"Rebecca,You recently contacted the office administrator at my congregation, _________ UU, with a request to put your ad in our newsletter. I want you to know that our congregation supports the marginalized in our community and fully believes in the direction our UUA is leading us towards a world that is more just, equitable, and compassionate.  We do not believe in your fake and thinly veiled platform of hate and exclusion. I will say this directly, do not contact my congregation again for this or for any other reason.

Warmly,

Rev. ___________ "

 

This is an example of what I mean by dogmatism and authoritarianism. 




Thursday, May 5, 2022

Who Am I?

 

Candidate Biography

I have been a Unitarian Universalist for fifteen years. I am a member of the Unitarian Universalist Church of Rutland and have served on our board of trustees for six years. I've been active within my church throughout my membership, and am especially proud of the work I and my congregation did to welcome Syrian refugees to our city in 2016-2017. 

I recently completed four years’ service on the city council of Rutland, Vermont, where I earned the respect of my fellow public servants on both sides of the political aisle for my principled discussion, listening skills, thoughtful attention to facts and due process, and ability to help craft solutions to complicated problems by attending to the needs of all. 

I am currently the chair of the Rutland City Planning Commission, overseeing the complete rewrite of the zoning bylaws of the city. In this work, I have made sure that people with varied and opposing views are at the table, because I know that creating good policy depends upon incorporating the input of diverse representatives of the community. 

I was a teacher for many years, including five years teaching middle school math, and I currently volunteer, teaching English to asylum seekers and refugees from Central America and Afghanistan. I sing in the church choir, give occasional sermons, and enjoy hiking, writing, and playing the ukulele.

Why am I running?

 

Why I am running for election? 

I cherish Unitarian Universalism. I love my home congregation, our Seven Principles, and the sense of freedom and belonging I feel as a member of the denomination.

But our liberal church has taken a dogmatic and authoritarian turn. Every time I open the pages of the UU World or receive an email from the UUA, I am being told how I should think and what I must do. 

As an everyday UU, I feel abandoned by the UUA. It is supposed to be an organization that supports member congregations, but increasingly it seems to be trying to turn itself into our only source of moral authority.

I am running because I believe I have something to offer to all UUs and to the UUA in its proper role. I have experience with the democratic process as an elected official and public servant. Someone has to stand up for what is right, and I am willing and able to be that person!

My Position

My Position

I want the UUA to be an organization that is truly diverse, which includes diversity of thought. I want it to have a closer, more supportive relationship with member congregations. I want it to be a paragon of the democratic process. I want it to be an exemplar of liberal religion, in which diverse people exist in a community of love, service, and freedom.

The three principles that I most wish to protect are the first, fourth, and fifth: the inherent worth and dignity of every person, a free and responsible search for truth and meaning, and the right of conscience and the use of the democratic process. I believe the UUA has lately ignored, abandoned, and even sometimes attacked these principles.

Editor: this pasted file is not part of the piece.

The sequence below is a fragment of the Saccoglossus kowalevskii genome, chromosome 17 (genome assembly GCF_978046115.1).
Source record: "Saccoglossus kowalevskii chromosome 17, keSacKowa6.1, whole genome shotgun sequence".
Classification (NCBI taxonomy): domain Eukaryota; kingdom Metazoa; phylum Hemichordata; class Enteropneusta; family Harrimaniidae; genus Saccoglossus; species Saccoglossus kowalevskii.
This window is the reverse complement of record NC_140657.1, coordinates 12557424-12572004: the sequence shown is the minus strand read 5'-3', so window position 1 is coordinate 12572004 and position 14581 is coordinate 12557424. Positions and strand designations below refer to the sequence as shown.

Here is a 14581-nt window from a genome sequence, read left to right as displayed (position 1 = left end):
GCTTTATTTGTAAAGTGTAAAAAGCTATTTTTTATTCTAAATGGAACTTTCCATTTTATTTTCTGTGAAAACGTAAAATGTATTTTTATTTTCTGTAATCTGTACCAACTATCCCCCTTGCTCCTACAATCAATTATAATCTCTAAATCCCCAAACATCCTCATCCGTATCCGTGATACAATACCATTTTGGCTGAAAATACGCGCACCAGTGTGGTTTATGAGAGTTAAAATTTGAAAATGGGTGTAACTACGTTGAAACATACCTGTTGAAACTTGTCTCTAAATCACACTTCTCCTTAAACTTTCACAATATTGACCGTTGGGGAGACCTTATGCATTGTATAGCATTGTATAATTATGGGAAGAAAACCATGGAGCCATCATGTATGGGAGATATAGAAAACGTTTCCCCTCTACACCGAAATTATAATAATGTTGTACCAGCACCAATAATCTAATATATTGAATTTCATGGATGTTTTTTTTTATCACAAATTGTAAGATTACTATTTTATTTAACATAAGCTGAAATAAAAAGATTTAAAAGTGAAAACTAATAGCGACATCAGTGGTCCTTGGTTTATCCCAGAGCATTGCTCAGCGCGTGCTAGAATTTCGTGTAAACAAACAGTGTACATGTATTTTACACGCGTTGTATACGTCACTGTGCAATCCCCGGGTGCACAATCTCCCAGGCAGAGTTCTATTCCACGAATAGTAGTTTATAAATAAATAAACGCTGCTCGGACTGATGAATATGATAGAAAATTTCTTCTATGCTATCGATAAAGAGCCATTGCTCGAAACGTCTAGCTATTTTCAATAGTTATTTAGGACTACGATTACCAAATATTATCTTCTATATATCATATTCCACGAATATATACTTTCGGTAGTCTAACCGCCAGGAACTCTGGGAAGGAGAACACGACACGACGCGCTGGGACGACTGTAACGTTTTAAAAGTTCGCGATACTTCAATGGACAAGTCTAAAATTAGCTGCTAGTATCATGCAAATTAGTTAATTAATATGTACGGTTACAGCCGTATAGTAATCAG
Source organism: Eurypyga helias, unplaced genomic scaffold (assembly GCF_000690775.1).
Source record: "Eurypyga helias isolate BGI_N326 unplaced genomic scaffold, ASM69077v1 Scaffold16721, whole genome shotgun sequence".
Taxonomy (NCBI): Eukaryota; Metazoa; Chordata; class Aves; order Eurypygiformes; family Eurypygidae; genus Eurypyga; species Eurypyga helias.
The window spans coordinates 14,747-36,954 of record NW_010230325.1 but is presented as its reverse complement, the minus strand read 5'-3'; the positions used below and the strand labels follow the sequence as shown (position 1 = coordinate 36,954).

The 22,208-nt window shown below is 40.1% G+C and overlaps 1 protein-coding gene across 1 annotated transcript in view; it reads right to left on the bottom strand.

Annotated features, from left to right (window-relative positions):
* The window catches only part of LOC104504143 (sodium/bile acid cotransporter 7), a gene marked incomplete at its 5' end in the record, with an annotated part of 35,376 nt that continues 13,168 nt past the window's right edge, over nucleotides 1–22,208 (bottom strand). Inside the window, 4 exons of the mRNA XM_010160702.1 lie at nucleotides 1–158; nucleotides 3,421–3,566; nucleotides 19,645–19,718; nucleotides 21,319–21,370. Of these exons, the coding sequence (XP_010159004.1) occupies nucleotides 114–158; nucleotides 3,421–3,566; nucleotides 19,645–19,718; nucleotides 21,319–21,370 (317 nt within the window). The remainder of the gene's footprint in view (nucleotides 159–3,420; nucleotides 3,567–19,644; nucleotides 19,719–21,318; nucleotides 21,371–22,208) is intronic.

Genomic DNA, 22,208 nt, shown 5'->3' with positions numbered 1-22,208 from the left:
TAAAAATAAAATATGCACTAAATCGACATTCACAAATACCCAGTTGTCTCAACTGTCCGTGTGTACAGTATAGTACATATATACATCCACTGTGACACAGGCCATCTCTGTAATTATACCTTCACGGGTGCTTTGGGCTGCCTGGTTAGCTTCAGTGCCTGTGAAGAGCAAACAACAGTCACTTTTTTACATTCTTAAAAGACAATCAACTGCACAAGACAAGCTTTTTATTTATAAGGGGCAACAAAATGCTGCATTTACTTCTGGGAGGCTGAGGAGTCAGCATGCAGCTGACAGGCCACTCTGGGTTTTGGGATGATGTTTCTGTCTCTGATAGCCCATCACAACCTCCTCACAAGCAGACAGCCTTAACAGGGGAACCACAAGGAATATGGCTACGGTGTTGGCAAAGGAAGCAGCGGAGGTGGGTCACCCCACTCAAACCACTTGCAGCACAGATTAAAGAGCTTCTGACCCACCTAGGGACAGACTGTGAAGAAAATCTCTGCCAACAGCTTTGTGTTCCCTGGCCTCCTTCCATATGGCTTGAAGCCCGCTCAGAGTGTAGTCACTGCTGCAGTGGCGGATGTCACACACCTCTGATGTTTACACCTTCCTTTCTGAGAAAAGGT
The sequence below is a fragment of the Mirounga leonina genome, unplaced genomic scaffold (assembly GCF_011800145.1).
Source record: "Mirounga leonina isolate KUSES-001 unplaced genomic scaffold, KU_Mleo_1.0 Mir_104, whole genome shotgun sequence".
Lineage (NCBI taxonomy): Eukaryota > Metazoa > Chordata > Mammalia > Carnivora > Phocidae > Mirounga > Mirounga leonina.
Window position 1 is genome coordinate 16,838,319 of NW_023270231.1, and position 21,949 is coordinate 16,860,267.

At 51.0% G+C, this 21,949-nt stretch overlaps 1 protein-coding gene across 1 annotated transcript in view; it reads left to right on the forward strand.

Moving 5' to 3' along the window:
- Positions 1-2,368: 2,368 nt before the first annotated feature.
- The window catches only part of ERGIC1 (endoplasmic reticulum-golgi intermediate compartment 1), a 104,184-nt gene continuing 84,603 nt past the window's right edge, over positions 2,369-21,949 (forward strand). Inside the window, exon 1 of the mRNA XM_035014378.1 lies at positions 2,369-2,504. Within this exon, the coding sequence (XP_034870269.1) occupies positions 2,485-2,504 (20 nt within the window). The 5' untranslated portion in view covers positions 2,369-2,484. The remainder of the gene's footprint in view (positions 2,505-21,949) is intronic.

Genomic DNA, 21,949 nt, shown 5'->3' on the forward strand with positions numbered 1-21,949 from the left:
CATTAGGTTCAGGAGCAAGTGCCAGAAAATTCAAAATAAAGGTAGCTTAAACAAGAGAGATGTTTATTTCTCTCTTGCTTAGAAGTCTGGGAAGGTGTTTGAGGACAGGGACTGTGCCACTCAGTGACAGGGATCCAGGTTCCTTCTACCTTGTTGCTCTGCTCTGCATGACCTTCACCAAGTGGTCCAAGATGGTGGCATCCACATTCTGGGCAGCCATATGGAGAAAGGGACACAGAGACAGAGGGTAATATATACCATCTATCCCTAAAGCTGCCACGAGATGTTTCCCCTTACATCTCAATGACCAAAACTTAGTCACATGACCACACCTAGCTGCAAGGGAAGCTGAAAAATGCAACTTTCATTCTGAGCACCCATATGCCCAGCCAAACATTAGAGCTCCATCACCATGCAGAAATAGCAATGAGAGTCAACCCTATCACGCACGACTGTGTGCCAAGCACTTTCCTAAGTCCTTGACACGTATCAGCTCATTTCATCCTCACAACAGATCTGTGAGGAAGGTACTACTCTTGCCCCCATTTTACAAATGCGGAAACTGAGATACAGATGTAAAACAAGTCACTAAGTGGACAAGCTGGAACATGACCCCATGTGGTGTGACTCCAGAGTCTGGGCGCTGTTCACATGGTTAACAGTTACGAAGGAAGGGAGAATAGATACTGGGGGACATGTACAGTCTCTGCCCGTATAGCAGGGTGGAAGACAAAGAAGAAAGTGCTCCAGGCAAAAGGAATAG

As a Trustee I will do all I can to preserve and promote scientific processes and freedom of conscience within our congregations and UU leadership. I will do all I can to foster the relationship between everyday UUs and the UUA. To this end, I believe denominational decision-making authority should be returned to our congregations, and I will sponsor the conversation to end the current regional organizational structure and reconstitute our congregation-led district structure. I will also revisit all of the recommendations of the 2009 Fifth Principle Task Force report.

Wednesday, May 4, 2022

Newsletter Insert

Dear Newsletter Editor,

We, Rebecca Mattis and Beverly Seese, are requesting that you publish the announcement below in your congregational newsletter to inform your members and General Assembly delegates that there is an actual election for UUA Board members at this year’s Portland General Assembly. This election is required since we petitioned to have our names placed on the ballot to provide delegates an opportunity to participate in the selection of our UU leaders.

 

Announcement of Elections at General Assembly

At this year’s General Assembly in Portland, Oregon, delegates will be given the opportunity to vote on candidates to serve on the UUA Board of Trustees. We, Rebecca Mattis and Beverly Seese, petitioned to be placed on the ballot providing delegates a choice on who will serve as future UU leaders.

Please visit our personal campaign websites, RebeccaMattisUU.Blogspot.com and BeverlySeeseUU.Blogspot.com to learn about our backgrounds and campaign platforms.

We have arranged to hold three Meet the Candidates Townhall meetings on May 18, May 25, and June 2.  Details can be found on our campaign websites.

Delegate voting opens June 1.  We encourage you to become informed voters and live into our Fifth Principle, the right of conscience and the use of the democratic process within our congregations and in society at large.